Live sound equipment and set-up

By Marlyn Ntsele

A performance often comes with a lot of work, such as hiring sound, lighting and transport. In this article we give you some practical tips to manage this task.

 

 

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The Sound Equipment
The speaker system is laid out in a strategic manner, a functional manner. At bigger venues and festivals the engineers will work with a PA system, which is an abbreviation for Public Address System. The PA are those two huge (double) speakers on the side of the stage. Those speakers have separate speakers build into them for low, middle and high tones. The sound engineer will stand with his mixing desk in the middle of the venue in order to gauge the balance of the sound. And on the stage will also be a few speakers directed to the musicians, so that they can hear themselves and each other. Those speakers are called monitors.

For a venue with a capacity of about 400 people a small PA with a capacity of 2x1000 watt is more than enough. You can hire a PA like this including transport, engineer and monitors for about R4000.00. In a venue with about 750 visitors you would need a PA with a capacity of 2 x 2500 watt, which you should be able to get for about R5,000.00. In very small venues and bars for up to 150 visitors a small desk should be enough with a capacity of 2 x 200 watt. You would only have to amplify the vocals, keys and maybe an acoustic instrument. The drums and amplifiers of bass and guitar are already loud enough. This is much cheaper than a full PA and you can get your hands on them from R750 (if you pick it up and set it up yourself). Make sure you get monitors included so that the musicians can hear themselves.

The monitors
A good monitor makes a huge difference for people who stand on stage. In small venues the mixing desk in the middle of the venue generally regulates this. In bigger venues however, there is a separate mixing desk and engineer on the side of the stage. As a band you will provide a list of who wants to hear what in the monitors, this way you avoid lots of friction during the contract. If you are doing well, you can also choose to bring your own monitor engineer, who knows exactly how you like it.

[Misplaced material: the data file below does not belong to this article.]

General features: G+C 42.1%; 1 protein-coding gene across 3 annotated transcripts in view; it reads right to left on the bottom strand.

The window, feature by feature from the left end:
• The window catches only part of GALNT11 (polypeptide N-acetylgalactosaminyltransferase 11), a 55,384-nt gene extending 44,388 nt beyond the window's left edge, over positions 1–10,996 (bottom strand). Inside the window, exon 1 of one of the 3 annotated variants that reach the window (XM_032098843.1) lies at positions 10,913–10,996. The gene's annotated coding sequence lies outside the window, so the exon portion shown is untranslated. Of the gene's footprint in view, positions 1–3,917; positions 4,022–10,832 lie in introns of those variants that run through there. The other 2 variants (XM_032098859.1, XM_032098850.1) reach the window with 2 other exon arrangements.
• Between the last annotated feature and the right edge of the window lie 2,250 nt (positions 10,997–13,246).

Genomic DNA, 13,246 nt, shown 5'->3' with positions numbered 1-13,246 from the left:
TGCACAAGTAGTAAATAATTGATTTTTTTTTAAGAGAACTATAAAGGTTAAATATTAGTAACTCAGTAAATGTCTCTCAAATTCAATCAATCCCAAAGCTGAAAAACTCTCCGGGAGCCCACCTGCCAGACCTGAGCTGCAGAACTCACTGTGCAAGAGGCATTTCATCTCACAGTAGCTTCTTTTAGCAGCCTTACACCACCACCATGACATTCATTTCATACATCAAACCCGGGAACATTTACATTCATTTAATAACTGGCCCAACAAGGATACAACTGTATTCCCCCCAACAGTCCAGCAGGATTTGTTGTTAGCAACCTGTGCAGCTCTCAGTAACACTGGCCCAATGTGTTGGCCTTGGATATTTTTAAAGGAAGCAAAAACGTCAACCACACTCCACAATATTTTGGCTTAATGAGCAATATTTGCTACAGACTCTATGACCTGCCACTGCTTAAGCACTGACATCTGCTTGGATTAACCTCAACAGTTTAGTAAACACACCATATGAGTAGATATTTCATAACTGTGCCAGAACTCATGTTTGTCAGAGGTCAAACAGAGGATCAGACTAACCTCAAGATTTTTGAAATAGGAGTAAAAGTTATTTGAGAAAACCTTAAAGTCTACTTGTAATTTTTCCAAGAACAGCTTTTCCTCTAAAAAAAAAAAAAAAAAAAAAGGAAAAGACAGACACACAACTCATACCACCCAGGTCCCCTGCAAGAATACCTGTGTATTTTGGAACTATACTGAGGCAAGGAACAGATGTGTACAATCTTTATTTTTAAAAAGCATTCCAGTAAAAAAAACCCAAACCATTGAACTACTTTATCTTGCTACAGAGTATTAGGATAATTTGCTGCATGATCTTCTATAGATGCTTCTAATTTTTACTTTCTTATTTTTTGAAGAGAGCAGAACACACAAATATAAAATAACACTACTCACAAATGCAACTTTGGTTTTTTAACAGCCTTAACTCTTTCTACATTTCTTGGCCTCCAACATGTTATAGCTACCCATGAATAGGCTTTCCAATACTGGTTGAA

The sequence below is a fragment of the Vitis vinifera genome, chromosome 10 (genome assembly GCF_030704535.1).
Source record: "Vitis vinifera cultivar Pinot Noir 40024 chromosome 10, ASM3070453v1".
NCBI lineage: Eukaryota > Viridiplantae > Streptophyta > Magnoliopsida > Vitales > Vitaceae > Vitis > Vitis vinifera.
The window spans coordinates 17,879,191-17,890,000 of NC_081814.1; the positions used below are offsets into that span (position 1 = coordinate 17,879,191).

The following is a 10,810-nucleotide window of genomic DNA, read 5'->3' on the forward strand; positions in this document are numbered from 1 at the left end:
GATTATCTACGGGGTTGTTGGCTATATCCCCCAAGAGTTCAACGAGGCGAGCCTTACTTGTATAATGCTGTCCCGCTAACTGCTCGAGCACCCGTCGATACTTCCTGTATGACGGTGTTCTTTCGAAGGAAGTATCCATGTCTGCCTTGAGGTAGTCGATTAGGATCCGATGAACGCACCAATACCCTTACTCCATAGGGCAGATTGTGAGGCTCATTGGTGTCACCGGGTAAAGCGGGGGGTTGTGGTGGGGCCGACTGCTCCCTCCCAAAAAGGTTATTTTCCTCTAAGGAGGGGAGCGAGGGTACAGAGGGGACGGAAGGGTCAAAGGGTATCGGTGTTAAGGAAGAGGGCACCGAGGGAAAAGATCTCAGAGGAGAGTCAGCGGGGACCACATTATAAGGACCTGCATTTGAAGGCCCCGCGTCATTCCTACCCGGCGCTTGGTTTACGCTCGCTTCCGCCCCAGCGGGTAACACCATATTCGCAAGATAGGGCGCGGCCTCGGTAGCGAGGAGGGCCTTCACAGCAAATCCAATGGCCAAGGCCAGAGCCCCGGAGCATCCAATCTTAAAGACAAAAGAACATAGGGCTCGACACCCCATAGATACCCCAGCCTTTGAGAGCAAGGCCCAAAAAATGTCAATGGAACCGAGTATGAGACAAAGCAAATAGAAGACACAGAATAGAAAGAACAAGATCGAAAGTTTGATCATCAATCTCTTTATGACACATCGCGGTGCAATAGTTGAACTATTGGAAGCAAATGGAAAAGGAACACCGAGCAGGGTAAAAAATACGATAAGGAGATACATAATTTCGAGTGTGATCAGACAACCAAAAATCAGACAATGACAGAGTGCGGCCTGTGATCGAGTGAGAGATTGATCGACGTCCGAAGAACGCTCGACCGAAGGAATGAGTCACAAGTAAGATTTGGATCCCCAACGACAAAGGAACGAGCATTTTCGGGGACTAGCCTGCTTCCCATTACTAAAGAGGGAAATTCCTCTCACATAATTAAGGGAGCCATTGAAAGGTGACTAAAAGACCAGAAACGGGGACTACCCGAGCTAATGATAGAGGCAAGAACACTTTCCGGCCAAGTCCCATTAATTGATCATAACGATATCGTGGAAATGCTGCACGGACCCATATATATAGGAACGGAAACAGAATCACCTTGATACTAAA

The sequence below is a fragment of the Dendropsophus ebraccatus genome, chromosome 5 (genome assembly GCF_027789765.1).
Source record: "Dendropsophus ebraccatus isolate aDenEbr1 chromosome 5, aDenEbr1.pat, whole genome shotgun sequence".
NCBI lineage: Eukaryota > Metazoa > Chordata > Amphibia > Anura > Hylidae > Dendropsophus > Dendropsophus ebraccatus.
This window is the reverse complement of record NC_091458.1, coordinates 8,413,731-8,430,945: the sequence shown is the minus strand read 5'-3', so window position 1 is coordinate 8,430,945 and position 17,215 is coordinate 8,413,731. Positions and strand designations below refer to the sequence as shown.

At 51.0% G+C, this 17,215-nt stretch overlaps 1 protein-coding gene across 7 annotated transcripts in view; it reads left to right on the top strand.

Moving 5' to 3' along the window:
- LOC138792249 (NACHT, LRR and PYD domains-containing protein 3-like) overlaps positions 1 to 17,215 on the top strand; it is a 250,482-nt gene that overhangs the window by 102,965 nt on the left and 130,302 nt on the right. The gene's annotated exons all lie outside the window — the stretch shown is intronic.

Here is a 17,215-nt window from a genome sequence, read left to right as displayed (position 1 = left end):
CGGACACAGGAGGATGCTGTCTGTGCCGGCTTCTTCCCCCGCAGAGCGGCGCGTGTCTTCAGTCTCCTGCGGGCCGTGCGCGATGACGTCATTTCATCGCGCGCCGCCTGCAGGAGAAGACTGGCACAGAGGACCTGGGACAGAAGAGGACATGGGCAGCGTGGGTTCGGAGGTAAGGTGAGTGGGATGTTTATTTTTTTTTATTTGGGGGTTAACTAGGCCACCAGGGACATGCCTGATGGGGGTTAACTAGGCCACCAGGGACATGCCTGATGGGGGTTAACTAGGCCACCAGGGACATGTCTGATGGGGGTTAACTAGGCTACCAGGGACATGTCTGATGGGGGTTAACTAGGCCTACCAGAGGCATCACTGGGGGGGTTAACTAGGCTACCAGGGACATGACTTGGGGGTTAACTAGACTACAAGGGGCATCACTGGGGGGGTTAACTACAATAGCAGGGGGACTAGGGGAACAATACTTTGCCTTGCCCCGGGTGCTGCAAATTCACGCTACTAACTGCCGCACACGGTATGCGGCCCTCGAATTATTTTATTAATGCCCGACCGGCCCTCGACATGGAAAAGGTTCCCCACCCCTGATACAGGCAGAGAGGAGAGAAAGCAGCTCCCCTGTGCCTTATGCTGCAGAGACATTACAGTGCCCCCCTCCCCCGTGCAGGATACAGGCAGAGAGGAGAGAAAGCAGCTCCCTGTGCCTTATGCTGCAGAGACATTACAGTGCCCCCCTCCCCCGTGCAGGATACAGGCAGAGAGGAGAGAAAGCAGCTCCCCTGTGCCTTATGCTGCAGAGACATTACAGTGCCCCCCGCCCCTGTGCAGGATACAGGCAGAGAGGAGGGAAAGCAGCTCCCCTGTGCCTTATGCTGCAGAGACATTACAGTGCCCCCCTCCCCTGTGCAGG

The stage plan
If you play with a PA, the engineers will have to know what your set up is, so they can prepare the right amount of microphones etc. You need a stage plan for this. On a stage plan you will draw the set- up of the band. You indicate which band members will sing and need a microphone and how many parts your drum kit has. For the other instruments you indicate whether they need to be amplified with a microphone or a DI-box. A DI (an abbreviation for direct in) weakens the signal and makes it possible to connect an instrument directly to the mixing desk. For example, A DI is used for bass guitar, electro-acoustic guitar, keyboards and electronic drumpads. An instrument with a stereo exit needs 2 DI’s. For electric guitar an DI is less suitable, since guitarists prefer using the effect of their amplifier. Some guitarists use a mic and a DI. To amplify a drumkit generally a mic is placed in front of every part, besides in front of the cymbals. The cymbals sound is “caught” by two overhead microphones.

stage-plan-image

Setting up and sound check